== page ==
I admittedly didn’t know anything about Deonte Banks prior to the NFL Combine.
You can’t really blame me for that, either. Banks was a cornerback from Maryland who wasn’t Joey Porter Jr., a cornerback from Penn State.
Porter was the cornerback who had been linked to the Steelers for quite some time—maybe even as far back as last offseason. Banks was someone I had honestly never even heard of.
But that all changed after the Combine when I learned that Banks turned in a time of 4.35 in the 40-yard dash. Obviously, there’s more to playing cornerback in the NFL than just blazing speed. If that were the case, Banks would probably be a top-five prospect.
Banks is not a top-five prospect in the 2023 NFL Draft, but he is a top-five cornerback prospect in the 2023 NFL Draft and someone who is expected to go somewhere between the middle and the end of the first round.
That puts Banks in the wheelhouse of the Steelers, a team that will be picking 17th on the evening of April 27.
Banks’s Combine performance put him on the radar of several NFL teams, and the fans of those teams began to learn about him rather quickly.
Banks is obviously fast enough, as evidenced by his 40-time. He’s also athletic enough, that is, if you put any stock in the fact that he finished first among cornerbacks at the Combine with a score of 98 in the athleticism category.
At 6’0” and 197 pounds, Banks is also big enough to play cornerback at the next level.
If you watch his highlights (I believe this is what the cool kids call “his tape”), Banks is a very physical cornerback who is good in man-to-man and press coverage, things that physical corners are known for.
After suffering a shoulder injury that limited his playing time in 2021, Banks had a coming-of-age year in 2022, starting nine games and recording 38 tackles, eight pass breakups and one interception.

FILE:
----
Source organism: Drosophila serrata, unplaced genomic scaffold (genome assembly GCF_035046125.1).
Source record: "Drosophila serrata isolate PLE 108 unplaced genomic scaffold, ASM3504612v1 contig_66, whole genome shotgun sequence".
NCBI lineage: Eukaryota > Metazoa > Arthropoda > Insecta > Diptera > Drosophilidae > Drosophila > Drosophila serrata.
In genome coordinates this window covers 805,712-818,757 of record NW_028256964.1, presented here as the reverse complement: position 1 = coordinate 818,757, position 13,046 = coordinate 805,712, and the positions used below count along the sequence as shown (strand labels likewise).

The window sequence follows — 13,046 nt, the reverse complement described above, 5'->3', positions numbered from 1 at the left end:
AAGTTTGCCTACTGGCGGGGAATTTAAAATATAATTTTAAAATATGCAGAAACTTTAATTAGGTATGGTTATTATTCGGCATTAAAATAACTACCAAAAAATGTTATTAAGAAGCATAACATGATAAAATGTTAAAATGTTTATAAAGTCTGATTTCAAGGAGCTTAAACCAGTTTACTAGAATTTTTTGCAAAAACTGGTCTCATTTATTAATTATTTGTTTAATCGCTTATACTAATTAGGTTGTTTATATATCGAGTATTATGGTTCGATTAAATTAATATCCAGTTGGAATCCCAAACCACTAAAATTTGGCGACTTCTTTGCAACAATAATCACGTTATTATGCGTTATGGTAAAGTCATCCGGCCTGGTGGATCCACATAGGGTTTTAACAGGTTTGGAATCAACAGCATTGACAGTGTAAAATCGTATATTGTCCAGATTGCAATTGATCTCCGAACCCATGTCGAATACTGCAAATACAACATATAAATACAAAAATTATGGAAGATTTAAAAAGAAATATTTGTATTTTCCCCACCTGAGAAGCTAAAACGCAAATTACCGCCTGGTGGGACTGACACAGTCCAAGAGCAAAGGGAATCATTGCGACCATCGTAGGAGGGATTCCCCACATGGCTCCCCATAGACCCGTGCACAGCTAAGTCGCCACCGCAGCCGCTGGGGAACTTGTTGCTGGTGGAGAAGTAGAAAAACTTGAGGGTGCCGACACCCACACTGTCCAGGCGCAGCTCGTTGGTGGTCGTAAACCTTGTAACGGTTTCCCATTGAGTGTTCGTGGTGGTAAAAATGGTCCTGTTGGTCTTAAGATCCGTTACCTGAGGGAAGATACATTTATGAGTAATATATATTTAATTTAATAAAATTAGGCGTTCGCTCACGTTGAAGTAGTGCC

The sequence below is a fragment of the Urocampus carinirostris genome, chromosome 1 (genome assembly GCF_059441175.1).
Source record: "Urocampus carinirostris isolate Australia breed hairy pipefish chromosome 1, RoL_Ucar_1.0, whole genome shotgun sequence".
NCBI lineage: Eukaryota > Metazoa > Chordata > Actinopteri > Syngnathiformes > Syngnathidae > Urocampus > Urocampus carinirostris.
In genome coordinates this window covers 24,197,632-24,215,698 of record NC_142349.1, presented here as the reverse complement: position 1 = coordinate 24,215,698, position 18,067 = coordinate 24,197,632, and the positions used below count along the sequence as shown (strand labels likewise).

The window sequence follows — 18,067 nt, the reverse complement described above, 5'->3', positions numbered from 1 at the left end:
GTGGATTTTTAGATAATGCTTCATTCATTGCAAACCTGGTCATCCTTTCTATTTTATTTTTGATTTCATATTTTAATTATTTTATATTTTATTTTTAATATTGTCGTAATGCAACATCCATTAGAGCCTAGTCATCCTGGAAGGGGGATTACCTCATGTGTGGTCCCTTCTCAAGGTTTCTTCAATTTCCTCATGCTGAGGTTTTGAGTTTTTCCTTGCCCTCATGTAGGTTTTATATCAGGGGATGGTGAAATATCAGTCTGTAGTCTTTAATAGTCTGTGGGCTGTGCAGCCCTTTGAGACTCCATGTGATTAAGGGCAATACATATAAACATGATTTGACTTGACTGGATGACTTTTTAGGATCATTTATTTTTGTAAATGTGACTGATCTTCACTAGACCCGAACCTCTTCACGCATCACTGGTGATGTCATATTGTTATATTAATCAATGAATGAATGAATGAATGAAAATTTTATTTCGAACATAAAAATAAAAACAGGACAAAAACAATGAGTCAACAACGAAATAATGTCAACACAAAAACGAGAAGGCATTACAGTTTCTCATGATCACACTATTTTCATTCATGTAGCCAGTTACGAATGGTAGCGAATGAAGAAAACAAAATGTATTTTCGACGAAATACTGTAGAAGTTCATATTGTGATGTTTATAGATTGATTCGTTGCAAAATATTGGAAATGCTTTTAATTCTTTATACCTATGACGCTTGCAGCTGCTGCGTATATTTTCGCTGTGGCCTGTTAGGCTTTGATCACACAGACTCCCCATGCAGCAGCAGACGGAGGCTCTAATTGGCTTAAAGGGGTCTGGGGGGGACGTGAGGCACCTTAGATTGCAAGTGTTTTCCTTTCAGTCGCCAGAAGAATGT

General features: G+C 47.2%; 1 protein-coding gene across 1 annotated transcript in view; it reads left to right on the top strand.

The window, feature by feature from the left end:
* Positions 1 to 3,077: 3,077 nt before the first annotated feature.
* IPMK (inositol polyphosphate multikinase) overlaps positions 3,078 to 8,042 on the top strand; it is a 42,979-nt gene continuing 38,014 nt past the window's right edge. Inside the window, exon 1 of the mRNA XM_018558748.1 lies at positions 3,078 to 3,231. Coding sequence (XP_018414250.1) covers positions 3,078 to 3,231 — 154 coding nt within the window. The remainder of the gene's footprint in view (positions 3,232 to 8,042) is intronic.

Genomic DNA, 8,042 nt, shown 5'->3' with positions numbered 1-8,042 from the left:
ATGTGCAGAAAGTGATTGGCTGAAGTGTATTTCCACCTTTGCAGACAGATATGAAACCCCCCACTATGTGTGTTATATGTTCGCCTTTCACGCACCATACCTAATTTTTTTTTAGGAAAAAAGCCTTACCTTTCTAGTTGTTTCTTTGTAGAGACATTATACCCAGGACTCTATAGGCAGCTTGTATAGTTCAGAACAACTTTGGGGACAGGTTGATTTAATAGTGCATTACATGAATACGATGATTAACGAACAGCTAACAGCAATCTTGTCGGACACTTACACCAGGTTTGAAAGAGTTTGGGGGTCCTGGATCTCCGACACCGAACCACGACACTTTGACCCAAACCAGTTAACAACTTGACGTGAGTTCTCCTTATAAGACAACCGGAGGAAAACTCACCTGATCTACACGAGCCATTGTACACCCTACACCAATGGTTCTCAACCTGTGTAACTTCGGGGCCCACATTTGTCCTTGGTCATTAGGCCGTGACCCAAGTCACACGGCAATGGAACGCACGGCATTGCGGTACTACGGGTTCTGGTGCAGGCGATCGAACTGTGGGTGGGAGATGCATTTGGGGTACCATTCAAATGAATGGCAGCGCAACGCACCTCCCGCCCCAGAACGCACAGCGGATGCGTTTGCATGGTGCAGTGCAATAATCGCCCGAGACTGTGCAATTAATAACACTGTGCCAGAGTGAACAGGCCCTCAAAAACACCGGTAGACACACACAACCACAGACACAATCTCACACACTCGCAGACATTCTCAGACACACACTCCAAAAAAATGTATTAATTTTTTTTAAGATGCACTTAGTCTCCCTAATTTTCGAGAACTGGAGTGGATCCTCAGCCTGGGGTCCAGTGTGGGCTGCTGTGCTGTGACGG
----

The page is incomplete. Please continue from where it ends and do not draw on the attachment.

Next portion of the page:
So what’s wrong with Banks? What makes him an inferior corner prospect to someone like Porter?
You read good things about Banks in his NFL.com Draft Profile. He has a smooth lower body. He has the desired size and length to play outside corner in the NFL. He’s also “Experienced in a variety of coverages.” I mean, I’m not an expert, but I do know the Steelers like to employ a variety of coverages in their secondary. I also know the failure of Artie Burns, a pure man-to-man corner in college, to learn zone was one of his downfalls after the Steelers selected him in the first round of the 2016 NFL Draft.
You read the bad things about Banks, too.
He “Gets crossed up by hard route stems.” He “Doesn’t play with confidence when his back is to the ball.”
Of course, you also read bad things about Porter. You even read bad stuff about Oregon’s Christian Gonzalez and Illinois’s Devon Witherspoon—two prospects who are vying to be the top cornerback taken off the board.
While you can’t take this as gospel, Banks’s NFL.com Draft profile score of 6.32 puts him in the same ballpark as Porter (6.42) and even Witherspoon (6.47).
I don’t know a ton about Banks, but I can say pretty much the same thing about Gonzalez, Witherspoon and Porter Jr.
I do know Banks is a bona fide first-round prospect in the 2023 NFL Draft, and that he plays a position the Steelers need to address this offseason.
JV2K13, a famous BTSC commentator, recently said he’d have a “nuclear meltdown” if the Steelers drafted Banks in the first round. I don’t know what the history is there, but JV2K13 is clearly not on board with the possibility of Banks being Pittsburgh’s first draft choice.
I’m much easier to please when it comes to the annual NFL Draft.
As long as the Steelers select a player who addresses a need and is also not a reach, I’m fine with it.
And that’s why I’d be fine with Deonte Banks being the Steelers' pick in the first round (17th, overall) of the 2023 NFL Draft.